The green energy economy is providing a big growth opportunity for Eden Prairie-based C.H. Robinson.

C.H. Robinson says all the signs point to growth in this sector for the next two years and beyond.

"By 2025 investment in this sector is expected to grow by a factor of seven, reaching about $2.15 trillion worldwide," said Mike Short, C.H. Robinson's president of Global Forwarding.

The company's renewables energy business has gone up more than 600% over the past three years and is a key driver of its energy segment. While the energy segment as a whole makes up less than one-quarter of its overall business, C.H. Robinson said one of its renewable energy business customers is among its five largest customers.

C.H. Robinson helps with parts logistics for rooftop solar installation, utility-scale solar and wind projects, large battery projects and electric vehicle companies.

"The stakes are too high for these complex projects not to succeed," Short said. "The gap between sustainability goals and enough renewable energy to meet those goals can only be filled with a viable supply chain."

The number of clean energy projects continues to grow in the U.S. and globally, which will help continue the growth of C.H. Robinson's business. Most of the solar projects in Minnesota have been relatively small but larger solar projects are on the horizon.

"The community solar boom is really increasing the size of the market here," said Peter Teigland, interim executive director of Minnesota Solar Energy Industries Association, a trade group. "As we look forward in the next five years or so we are going to see a big spike in very large scale solar here in Minnesota. The industry I believe is going to undertake a bit of a shift in the scale of projects."

Projects are only getting more difficult because of market volatility, global trade uncertainty, the pandemic and a big shortage of flatbed trucks for use.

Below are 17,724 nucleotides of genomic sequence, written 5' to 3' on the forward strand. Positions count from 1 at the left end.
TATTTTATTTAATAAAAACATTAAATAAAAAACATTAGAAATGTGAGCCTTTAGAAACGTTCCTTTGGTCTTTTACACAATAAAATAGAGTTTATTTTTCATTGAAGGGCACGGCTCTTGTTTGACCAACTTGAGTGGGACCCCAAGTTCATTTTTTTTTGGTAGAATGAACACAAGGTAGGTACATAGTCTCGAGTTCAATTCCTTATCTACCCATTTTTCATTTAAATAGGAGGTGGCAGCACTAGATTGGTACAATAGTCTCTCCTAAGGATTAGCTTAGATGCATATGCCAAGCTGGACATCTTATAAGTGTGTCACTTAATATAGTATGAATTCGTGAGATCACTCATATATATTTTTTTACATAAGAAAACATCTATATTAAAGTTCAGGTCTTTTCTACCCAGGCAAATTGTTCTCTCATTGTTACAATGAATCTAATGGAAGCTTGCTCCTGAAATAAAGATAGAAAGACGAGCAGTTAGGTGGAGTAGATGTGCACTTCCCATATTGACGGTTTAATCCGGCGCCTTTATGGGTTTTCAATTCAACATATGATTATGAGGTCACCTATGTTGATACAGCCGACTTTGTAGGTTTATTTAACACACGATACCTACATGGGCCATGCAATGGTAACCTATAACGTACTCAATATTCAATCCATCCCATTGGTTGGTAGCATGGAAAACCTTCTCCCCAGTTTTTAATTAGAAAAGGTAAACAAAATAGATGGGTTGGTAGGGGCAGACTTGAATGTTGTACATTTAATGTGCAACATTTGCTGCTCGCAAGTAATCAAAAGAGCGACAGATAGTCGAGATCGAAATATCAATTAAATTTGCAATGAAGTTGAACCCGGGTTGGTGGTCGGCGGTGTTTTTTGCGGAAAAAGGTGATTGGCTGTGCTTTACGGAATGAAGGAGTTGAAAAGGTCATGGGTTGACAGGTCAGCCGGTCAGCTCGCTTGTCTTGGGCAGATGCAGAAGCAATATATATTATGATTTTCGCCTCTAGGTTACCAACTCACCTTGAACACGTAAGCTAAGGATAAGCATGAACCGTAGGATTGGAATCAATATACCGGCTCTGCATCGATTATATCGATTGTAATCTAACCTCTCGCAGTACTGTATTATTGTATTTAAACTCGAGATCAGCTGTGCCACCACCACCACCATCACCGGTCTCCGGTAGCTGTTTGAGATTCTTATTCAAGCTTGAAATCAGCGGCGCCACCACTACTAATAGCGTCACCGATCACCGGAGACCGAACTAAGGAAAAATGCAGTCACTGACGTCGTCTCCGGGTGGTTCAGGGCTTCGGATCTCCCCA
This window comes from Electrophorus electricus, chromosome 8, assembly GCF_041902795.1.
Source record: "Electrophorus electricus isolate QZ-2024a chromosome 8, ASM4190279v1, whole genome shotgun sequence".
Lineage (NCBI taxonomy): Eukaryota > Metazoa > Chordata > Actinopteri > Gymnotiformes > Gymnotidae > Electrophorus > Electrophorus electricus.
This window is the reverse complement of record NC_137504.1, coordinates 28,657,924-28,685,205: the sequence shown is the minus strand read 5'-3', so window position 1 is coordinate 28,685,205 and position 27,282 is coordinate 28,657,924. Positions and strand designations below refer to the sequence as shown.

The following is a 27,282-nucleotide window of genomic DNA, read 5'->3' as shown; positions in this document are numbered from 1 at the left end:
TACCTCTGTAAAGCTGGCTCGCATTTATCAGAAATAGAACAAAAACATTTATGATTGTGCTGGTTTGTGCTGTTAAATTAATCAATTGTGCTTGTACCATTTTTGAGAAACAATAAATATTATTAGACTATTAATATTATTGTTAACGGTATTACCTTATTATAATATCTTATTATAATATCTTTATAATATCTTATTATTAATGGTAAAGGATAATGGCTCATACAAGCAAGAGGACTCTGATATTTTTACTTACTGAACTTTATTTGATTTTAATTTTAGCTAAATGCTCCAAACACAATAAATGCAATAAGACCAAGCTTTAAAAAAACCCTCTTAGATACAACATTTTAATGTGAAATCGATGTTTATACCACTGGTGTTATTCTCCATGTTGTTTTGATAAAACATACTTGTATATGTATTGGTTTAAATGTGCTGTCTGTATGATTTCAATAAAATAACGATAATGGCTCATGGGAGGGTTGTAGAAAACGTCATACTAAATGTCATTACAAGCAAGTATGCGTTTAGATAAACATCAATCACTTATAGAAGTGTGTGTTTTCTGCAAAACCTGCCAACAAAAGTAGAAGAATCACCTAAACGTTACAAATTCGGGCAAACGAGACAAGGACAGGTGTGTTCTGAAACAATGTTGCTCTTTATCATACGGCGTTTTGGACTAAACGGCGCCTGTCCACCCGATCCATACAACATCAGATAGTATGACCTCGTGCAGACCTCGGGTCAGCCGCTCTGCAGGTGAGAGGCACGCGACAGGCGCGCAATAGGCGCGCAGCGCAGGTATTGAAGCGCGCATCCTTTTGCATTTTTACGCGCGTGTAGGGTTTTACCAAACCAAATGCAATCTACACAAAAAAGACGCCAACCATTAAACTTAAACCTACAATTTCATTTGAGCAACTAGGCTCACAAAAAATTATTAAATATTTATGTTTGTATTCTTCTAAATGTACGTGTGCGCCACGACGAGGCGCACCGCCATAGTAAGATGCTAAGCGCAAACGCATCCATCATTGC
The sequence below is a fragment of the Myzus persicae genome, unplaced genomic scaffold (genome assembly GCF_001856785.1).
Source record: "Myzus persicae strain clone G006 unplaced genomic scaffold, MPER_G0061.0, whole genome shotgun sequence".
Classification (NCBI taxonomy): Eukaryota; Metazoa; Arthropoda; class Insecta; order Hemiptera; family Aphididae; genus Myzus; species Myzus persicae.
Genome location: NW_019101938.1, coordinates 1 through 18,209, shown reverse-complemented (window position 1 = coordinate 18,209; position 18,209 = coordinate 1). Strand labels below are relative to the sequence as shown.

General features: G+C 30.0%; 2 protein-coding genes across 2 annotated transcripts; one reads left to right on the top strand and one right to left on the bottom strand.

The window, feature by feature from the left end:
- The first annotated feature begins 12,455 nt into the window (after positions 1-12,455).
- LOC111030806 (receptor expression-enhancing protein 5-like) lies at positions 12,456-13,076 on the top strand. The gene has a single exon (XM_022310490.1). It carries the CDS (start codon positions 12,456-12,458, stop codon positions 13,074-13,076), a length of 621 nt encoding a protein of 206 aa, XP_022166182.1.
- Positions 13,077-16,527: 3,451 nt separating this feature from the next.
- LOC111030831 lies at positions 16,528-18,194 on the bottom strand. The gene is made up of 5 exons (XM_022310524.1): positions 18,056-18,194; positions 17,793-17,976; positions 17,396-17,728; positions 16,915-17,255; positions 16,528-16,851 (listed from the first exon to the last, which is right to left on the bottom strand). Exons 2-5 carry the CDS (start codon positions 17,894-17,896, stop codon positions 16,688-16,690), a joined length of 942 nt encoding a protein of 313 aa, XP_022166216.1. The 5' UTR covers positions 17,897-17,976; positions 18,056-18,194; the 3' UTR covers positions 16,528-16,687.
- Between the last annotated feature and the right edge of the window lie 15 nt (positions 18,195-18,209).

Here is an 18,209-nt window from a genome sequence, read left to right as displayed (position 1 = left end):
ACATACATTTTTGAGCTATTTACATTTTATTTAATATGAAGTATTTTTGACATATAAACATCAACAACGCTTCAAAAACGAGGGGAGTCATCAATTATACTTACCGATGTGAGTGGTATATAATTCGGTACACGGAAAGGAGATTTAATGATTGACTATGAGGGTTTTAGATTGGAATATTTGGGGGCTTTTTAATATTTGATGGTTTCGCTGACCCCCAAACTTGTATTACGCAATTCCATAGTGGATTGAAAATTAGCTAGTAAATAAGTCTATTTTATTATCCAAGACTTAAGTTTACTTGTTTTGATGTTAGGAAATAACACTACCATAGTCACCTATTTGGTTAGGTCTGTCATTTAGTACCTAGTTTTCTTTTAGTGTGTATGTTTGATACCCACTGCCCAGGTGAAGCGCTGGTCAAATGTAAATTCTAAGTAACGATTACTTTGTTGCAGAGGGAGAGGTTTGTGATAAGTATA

Large solar arrays and wind projects have demands from transporting large-scale wind turbine towers and blades to timing of work crews to fit construction schedules.

C.H. Robinson added some special features to its Navisphere platform that were designed for its renewable energy clients. It allows everyone involved to see where each part and piece of equipment is in real-time while providing updates on weather, traffic and even geopolitical situations that might alter delivery schedules.

"Delays can rack up contract penalties in the seven figures, so this technology also has predictive analytics to head off possible disruptions," Short said.

Some wind towers are as high as an 85-story building and the largest solar projects can require more than a million solar panels . The projects are often installed in remote locations without existing roads or can be installed in marine environments.

Jim Mancini, vice president of North American Surface Transportation at C.H. Robinson, detailed the amount and types specialized equipment needed to move a wind turbine.

"Transporting just one takes nine shipments using highly specialized equipment: The tower has to be moved in three sections, typically on a double schnabel or single schnabel trailer designed for wind towers. The blades can be big enough to sweep an acre, and each one is hauled separately on a trailer designed only for blades. The machine head is moved with a specific type of 13-axle trailer. Then the rest of the components are moved on flatbed trucks. Multiply that by hundreds of turbines for the largest wind farms," Mancini wrote in an email after an earlier interview.

NextEnergy Capital, based in London, owns and operates a global portfolio of solar projects that generates 1.5 gigawatts of electricity and has used C.H. Robinson's services.

"We recently had nearly 200 containers of solar panels arriving to the East Coast of the United States from Asia, with the equipment destined for two different sites," said Filinto Martin, managing director of NPIII, a NextEnergy Capital fund in a news release. "We entrusted C.H. Robinson to find local warehousing and track the inventory until the project sites were ready."